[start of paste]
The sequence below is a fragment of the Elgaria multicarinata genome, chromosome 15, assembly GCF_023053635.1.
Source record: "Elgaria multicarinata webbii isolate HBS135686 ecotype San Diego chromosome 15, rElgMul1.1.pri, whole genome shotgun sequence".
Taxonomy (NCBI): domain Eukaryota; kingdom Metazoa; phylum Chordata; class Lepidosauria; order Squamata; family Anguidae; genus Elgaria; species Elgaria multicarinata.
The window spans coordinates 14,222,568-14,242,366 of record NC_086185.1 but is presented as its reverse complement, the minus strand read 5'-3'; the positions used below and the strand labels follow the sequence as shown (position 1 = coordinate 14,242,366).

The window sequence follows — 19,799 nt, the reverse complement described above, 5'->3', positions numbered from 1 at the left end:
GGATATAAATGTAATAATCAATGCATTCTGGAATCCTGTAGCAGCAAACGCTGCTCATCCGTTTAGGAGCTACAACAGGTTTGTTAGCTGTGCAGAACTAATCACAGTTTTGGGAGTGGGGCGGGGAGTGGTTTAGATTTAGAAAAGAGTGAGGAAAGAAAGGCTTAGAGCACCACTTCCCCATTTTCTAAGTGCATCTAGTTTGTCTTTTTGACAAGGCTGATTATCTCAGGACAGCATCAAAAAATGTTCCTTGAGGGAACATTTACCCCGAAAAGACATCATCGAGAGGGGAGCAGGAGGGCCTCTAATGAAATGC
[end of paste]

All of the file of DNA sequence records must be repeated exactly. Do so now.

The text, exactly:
The sequence below is a fragment of the Elgaria multicarinata genome, chromosome 15, assembly GCF_023053635.1.
Source record: "Elgaria multicarinata webbii isolate HBS135686 ecotype San Diego chromosome 15, rElgMul1.1.pri, whole genome shotgun sequence".
Taxonomy (NCBI): domain Eukaryota; kingdom Metazoa; phylum Chordata; class Lepidosauria; order Squamata; family Anguidae; genus Elgaria; species Elgaria multicarinata.
The window spans coordinates 14,222,568-14,242,366 of record NC_086185.1 but is presented as its reverse complement, the minus strand read 5'-3'; the positions used below and the strand labels follow the sequence as shown (position 1 = coordinate 14,242,366).

The window sequence follows — 19,799 nt, the reverse complement described above, 5'->3', positions numbered from 1 at the left end:
GGATATAAATGTAATAATCAATGCATTCTGGAATCCTGTAGCAGCAAACGCTGCTCATCCGTTTAGGAGCTACAACAGGTTTGTTAGCTGTGCAGAACTAATCACAGTTTTGGGAGTGGGGCGGGGAGTGGTTTAGATTTAGAAAAGAGTGAGGAAAGAAAGGCTTAGAGCACCACTTCCCCATTTTCTAAGTGCATCTAGTTTGTCTTTTTGACAAGGCTGATTATCTCAGGACAGCATCAAAAAATGTTCCTTGAGGGAACATTTACCCCGAAAAGACATCATCGAGAGGGGAGCAGGAGGGCCTCTAATGAAATGC